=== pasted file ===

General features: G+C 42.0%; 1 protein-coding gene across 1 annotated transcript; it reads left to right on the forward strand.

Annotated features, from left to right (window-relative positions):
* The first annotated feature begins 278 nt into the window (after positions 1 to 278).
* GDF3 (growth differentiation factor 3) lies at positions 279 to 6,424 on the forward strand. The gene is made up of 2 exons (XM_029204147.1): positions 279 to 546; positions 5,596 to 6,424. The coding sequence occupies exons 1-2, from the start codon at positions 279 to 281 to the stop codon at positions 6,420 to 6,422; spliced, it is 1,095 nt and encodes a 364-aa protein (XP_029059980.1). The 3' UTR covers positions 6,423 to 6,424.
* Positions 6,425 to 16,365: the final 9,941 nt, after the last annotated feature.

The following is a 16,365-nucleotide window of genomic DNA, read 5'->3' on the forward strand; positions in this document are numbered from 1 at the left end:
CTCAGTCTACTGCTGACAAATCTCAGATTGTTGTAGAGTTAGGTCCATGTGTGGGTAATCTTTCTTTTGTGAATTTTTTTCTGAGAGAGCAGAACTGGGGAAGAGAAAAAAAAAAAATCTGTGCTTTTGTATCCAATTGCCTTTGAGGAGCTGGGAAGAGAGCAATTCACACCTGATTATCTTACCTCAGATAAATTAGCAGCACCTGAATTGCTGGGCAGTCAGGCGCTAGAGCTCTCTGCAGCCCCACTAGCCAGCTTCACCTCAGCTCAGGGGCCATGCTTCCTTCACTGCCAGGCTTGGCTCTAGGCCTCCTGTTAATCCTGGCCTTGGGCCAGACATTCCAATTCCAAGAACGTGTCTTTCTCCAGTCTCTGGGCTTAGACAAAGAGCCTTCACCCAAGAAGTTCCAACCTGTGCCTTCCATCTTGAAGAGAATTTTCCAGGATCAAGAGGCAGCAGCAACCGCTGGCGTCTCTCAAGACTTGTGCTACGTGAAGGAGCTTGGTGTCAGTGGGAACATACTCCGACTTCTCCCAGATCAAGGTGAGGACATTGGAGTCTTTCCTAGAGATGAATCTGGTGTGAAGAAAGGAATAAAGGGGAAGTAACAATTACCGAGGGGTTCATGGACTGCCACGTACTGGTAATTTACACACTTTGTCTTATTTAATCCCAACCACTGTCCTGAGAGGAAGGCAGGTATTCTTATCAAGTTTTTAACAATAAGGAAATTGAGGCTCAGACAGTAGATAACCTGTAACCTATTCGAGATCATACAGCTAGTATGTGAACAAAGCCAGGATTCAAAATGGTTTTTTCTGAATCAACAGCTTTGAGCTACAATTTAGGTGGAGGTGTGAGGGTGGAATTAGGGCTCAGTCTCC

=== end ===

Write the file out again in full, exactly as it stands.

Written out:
General features: G+C 42.0%; 1 protein-coding gene across 1 annotated transcript; it reads left to right on the forward strand.

Annotated features, from left to right (window-relative positions):
* The first annotated feature begins 278 nt into the window (after positions 1 to 278).
* GDF3 (growth differentiation factor 3) lies at positions 279 to 6,424 on the forward strand. The gene is made up of 2 exons (XM_029204147.1): positions 279 to 546; positions 5,596 to 6,424. The coding sequence occupies exons 1-2, from the start codon at positions 279 to 281 to the stop codon at positions 6,420 to 6,422; spliced, it is 1,095 nt and encodes a 364-aa protein (XP_029059980.1). The 3' UTR covers positions 6,423 to 6,424.
* Positions 6,425 to 16,365: the final 9,941 nt, after the last annotated feature.

The following is a 16,365-nucleotide window of genomic DNA, read 5'->3' on the forward strand; positions in this document are numbered from 1 at the left end:
CTCAGTCTACTGCTGACAAATCTCAGATTGTTGTAGAGTTAGGTCCATGTGTGGGTAATCTTTCTTTTGTGAATTTTTTTCTGAGAGAGCAGAACTGGGGAAGAGAAAAAAAAAAAATCTGTGCTTTTGTATCCAATTGCCTTTGAGGAGCTGGGAAGAGAGCAATTCACACCTGATTATCTTACCTCAGATAAATTAGCAGCACCTGAATTGCTGGGCAGTCAGGCGCTAGAGCTCTCTGCAGCCCCACTAGCCAGCTTCACCTCAGCTCAGGGGCCATGCTTCCTTCACTGCCAGGCTTGGCTCTAGGCCTCCTGTTAATCCTGGCCTTGGGCCAGACATTCCAATTCCAAGAACGTGTCTTTCTCCAGTCTCTGGGCTTAGACAAAGAGCCTTCACCCAAGAAGTTCCAACCTGTGCCTTCCATCTTGAAGAGAATTTTCCAGGATCAAGAGGCAGCAGCAACCGCTGGCGTCTCTCAAGACTTGTGCTACGTGAAGGAGCTTGGTGTCAGTGGGAACATACTCCGACTTCTCCCAGATCAAGGTGAGGACATTGGAGTCTTTCCTAGAGATGAATCTGGTGTGAAGAAAGGAATAAAGGGGAAGTAACAATTACCGAGGGGTTCATGGACTGCCACGTACTGGTAATTTACACACTTTGTCTTATTTAATCCCAACCACTGTCCTGAGAGGAAGGCAGGTATTCTTATCAAGTTTTTAACAATAAGGAAATTGAGGCTCAGACAGTAGATAACCTGTAACCTATTCGAGATCATACAGCTAGTATGTGAACAAAGCCAGGATTCAAAATGGTTTTTTCTGAATCAACAGCTTTGAGCTACAATTTAGGTGGAGGTGTGAGGGTGGAATTAGGGCTCAGTCTCC